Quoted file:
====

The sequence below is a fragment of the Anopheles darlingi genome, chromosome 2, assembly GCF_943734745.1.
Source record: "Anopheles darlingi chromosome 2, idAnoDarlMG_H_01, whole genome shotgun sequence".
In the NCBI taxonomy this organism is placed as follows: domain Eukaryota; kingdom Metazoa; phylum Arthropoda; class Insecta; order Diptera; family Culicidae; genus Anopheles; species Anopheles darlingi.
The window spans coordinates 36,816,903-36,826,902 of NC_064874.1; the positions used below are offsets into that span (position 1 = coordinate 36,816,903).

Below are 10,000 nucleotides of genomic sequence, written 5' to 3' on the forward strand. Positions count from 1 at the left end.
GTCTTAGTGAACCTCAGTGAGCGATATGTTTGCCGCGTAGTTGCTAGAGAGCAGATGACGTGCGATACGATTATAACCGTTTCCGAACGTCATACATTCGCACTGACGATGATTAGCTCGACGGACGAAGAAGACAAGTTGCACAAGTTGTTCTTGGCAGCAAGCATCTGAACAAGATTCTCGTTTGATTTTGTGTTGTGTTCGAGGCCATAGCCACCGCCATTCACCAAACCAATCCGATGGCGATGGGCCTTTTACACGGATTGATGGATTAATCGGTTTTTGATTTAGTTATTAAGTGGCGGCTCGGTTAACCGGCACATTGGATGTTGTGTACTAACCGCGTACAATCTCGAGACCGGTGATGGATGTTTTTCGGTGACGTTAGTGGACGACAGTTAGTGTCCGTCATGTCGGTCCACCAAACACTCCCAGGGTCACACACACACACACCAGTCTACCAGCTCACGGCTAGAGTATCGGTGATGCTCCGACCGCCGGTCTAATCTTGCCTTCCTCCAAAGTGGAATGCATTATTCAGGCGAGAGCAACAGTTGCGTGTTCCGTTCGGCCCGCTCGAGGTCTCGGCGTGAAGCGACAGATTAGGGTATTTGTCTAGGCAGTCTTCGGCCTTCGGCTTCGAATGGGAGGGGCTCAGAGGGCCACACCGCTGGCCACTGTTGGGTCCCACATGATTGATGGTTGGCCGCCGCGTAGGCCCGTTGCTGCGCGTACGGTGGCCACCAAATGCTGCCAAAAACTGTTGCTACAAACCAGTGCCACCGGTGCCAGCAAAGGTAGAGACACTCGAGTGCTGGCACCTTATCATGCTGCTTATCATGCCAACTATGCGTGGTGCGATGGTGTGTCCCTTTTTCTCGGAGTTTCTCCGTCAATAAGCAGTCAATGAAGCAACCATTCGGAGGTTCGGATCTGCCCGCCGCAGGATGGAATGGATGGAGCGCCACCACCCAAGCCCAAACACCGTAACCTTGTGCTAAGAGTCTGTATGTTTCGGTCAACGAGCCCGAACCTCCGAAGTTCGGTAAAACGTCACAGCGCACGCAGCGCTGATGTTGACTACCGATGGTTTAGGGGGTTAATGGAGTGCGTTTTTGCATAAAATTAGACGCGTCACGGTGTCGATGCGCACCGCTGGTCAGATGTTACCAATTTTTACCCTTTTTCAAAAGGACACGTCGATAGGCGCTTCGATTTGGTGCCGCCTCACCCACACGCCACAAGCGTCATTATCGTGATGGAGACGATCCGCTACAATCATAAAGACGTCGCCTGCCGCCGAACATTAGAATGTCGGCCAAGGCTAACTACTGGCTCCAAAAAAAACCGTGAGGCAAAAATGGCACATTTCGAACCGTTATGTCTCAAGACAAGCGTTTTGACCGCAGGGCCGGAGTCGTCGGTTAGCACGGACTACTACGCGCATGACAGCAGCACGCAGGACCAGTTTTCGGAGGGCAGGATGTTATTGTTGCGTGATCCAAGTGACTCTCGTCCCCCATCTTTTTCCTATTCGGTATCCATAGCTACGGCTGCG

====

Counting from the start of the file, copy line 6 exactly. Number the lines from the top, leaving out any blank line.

GTCTTAGTGAACCTCAGTGAGCGATATGTTTGCCGCGTAGTTGCTAGAGAGCAGATGACGTGCGATACGATTATAACCGTTTCCGAACGTCATACATTCGCACTGACGATGATTAGCTCGACGGACGAAGAAGACAAGTTGCACAAGTTGTTCTTGGCAGCAAGCATCTGAACAAGATTCTCGTTTGATTTTGTGTTGTGTTCGAGGCCATAGCCACCGCCATTCACCAAACCAATCCGATGGCGATGGGCCTTTTACACGGATTGATGGATTAATCGGTTTTTGATTTAGTTATTAAGTGGCGGCTCGGTTAACCGGCACATTGGATGTTGTGTACTAACCGCGTACAATCTCGAGACCGGTGATGGATGTTTTTCGGTGACGTTAGTGGACGACAGTTAGTGTCCGTCATGTCGGTCCACCAAACACTCCCAGGGTCACACACACACACACCAGTCTACCAGCTCACGGCTAGAGTATCGGTGATGCTCCGACCGCCGGTCTAATCTTGCCTTCCTCCAAAGTGGAATGCATTATTCAGGCGAGAGCAACAGTTGCGTGTTCCGTTCGGCCCGCTCGAGGTCTCGGCGTGAAGCGACAGATTAGGGTATTTGTCTAGGCAGTCTTCGGCCTTCGGCTTCGAATGGGAGGGGCTCAGAGGGCCACACCGCTGGCCACTGTTGGGTCCCACATGATTGATGGTTGGCCGCCGCGTAGGCCCGTTGCTGCGCGTACGGTGGCCACCAAATGCTGCCAAAAACTGTTGCTACAAACCAGTGCCACCGGTGCCAGCAAAGGTAGAGACACTCGAGTGCTGGCACCTTATCATGCTGCTTATCATGCCAACTATGCGTGGTGCGATGGTGTGTCCCTTTTTCTCGGAGTTTCTCCGTCAATAAGCAGTCAATGAAGCAACCATTCGGAGGTTCGGATCTGCCCGCCGCAGGATGGAATGGATGGAGCGCCACCACCCAAGCCCAAACACCGTAACCTTGTGCTAAGAGTCTGTATGTTTCGGTCAACGAGCCCGAACCTCCGAAGTTCGGTAAAACGTCACAGCGCACGCAGCGCTGATGTTGACTACCGATGGTTTAGGGGGTTAATGGAGTGCGTTTTTGCATAAAATTAGACGCGTCACGGTGTCGATGCGCACCGCTGGTCAGATGTTACCAATTTTTACCCTTTTTCAAAAGGACACGTCGATAGGCGCTTCGATTTGGTGCCGCCTCACCCACACGCCACAAGCGTCATTATCGTGATGGAGACGATCCGCTACAATCATAAAGACGTCGCCTGCCGCCGAACATTAGAATGTCGGCCAAGGCTAACTACTGGCTCCAAAAAAAACCGTGAGGCAAAAATGGCACATTTCGAACCGTTATGTCTCAAGACAAGCGTTTTGACCGCAGGGCCGGAGTCGTCGGTTAGCACGGACTACTACGCGCATGACAGCAGCACGCAGGACCAGTTTTCGGAGGGCAGGATGTTATTGTTGCGTGATCCAAGTGACTCTCGTCCCCCATCTTTTTCCTATTCGGTATCCATAGCTACGGCTGCG